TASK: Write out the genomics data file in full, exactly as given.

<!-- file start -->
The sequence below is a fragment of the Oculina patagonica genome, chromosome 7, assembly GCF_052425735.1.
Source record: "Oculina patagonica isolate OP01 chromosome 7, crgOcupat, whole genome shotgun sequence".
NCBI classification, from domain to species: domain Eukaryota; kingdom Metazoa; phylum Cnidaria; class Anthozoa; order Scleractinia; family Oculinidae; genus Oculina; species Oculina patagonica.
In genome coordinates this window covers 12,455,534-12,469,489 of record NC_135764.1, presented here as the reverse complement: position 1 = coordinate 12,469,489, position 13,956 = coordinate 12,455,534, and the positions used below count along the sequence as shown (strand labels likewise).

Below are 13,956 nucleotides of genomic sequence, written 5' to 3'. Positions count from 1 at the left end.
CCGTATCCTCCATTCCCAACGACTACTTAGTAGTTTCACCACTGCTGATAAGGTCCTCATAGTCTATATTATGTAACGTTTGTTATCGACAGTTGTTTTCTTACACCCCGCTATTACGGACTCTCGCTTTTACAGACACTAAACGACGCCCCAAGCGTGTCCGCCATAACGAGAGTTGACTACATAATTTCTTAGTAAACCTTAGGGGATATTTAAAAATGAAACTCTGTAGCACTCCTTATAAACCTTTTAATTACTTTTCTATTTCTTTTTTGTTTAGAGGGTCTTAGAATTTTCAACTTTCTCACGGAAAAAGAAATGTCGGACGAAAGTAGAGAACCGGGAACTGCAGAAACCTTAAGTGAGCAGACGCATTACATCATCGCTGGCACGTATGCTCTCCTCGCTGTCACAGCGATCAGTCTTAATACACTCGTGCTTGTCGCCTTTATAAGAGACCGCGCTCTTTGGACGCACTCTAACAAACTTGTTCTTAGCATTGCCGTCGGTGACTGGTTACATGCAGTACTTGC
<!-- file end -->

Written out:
The sequence below is a fragment of the Oculina patagonica genome, chromosome 7, assembly GCF_052425735.1.
Source record: "Oculina patagonica isolate OP01 chromosome 7, crgOcupat, whole genome shotgun sequence".
NCBI classification, from domain to species: domain Eukaryota; kingdom Metazoa; phylum Cnidaria; class Anthozoa; order Scleractinia; family Oculinidae; genus Oculina; species Oculina patagonica.
In genome coordinates this window covers 12,455,534-12,469,489 of record NC_135764.1, presented here as the reverse complement: position 1 = coordinate 12,469,489, position 13,956 = coordinate 12,455,534, and the positions used below count along the sequence as shown (strand labels likewise).

Below are 13,956 nucleotides of genomic sequence, written 5' to 3'. Positions count from 1 at the left end.
CCGTATCCTCCATTCCCAACGACTACTTAGTAGTTTCACCACTGCTGATAAGGTCCTCATAGTCTATATTATGTAACGTTTGTTATCGACAGTTGTTTTCTTACACCCCGCTATTACGGACTCTCGCTTTTACAGACACTAAACGACGCCCCAAGCGTGTCCGCCATAACGAGAGTTGACTACATAATTTCTTAGTAAACCTTAGGGGATATTTAAAAATGAAACTCTGTAGCACTCCTTATAAACCTTTTAATTACTTTTCTATTTCTTTTTTGTTTAGAGGGTCTTAGAATTTTCAACTTTCTCACGGAAAAAGAAATGTCGGACGAAAGTAGAGAACCGGGAACTGCAGAAACCTTAAGTGAGCAGACGCATTACATCATCGCTGGCACGTATGCTCTCCTCGCTGTCACAGCGATCAGTCTTAATACACTCGTGCTTGTCGCCTTTATAAGAGACCGCGCTCTTTGGACGCACTCTAACAAACTTGTTCTTAGCATTGCCGTCGGTGACTGGTTACATGCAGTACTTGC